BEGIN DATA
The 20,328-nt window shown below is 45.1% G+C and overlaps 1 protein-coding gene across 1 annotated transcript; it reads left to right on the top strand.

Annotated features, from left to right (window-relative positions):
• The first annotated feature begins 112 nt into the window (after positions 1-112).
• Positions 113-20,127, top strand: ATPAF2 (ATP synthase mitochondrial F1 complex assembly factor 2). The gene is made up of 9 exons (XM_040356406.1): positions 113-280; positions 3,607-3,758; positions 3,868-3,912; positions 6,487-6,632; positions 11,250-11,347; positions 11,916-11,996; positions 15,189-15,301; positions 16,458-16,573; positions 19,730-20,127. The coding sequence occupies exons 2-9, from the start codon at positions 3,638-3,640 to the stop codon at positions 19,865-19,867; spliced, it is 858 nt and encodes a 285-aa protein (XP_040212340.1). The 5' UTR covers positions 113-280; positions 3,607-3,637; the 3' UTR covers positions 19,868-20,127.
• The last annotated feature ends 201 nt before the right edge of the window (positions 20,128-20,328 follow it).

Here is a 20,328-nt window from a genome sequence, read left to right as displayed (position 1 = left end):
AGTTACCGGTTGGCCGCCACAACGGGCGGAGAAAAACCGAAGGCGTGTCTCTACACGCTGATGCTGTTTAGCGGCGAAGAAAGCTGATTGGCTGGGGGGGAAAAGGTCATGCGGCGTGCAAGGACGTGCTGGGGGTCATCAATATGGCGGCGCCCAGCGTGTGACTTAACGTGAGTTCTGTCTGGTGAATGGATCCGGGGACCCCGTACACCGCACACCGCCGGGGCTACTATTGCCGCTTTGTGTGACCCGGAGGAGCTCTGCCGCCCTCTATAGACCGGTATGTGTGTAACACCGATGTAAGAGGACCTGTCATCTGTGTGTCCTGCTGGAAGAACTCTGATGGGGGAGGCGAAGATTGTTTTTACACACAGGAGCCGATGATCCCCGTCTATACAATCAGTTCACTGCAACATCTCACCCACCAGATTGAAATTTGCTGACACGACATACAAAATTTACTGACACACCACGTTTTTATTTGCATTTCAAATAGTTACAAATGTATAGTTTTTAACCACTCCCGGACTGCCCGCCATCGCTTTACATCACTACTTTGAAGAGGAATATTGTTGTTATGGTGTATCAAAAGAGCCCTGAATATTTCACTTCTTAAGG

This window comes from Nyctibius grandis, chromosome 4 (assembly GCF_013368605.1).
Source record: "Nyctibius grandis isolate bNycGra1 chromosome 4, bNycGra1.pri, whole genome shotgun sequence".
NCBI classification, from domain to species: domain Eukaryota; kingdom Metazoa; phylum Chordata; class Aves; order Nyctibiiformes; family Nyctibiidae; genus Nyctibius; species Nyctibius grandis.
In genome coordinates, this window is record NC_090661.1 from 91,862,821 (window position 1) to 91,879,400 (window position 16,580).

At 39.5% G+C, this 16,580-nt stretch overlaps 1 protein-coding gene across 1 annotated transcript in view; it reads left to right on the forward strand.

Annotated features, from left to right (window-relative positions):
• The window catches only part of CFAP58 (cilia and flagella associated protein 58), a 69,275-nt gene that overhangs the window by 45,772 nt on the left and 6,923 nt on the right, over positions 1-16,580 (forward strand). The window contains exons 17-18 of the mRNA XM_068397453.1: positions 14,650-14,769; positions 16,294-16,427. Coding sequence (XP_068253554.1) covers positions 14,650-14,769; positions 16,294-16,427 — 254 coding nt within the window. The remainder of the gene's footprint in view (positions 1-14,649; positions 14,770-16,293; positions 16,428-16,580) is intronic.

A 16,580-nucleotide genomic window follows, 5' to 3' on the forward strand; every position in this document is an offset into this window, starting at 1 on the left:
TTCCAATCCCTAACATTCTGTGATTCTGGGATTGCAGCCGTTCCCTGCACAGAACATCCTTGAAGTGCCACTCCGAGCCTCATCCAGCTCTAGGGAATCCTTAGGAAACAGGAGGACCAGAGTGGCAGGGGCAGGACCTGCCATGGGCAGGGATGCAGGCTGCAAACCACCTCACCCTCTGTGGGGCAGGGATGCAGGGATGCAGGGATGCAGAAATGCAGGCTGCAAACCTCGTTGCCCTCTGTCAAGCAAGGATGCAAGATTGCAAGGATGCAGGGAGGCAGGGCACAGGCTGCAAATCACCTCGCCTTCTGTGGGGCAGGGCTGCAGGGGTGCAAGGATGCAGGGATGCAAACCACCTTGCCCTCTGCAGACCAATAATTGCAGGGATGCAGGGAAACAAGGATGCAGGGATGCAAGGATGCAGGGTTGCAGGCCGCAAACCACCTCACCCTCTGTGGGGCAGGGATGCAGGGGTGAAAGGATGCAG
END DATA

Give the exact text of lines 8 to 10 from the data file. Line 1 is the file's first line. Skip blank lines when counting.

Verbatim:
This window comes from Nyctibius grandis, chromosome 4 (assembly GCF_013368605.1).
Source record: "Nyctibius grandis isolate bNycGra1 chromosome 4, bNycGra1.pri, whole genome shotgun sequence".
NCBI classification, from domain to species: domain Eukaryota; kingdom Metazoa; phylum Chordata; class Aves; order Nyctibiiformes; family Nyctibiidae; genus Nyctibius; species Nyctibius grandis.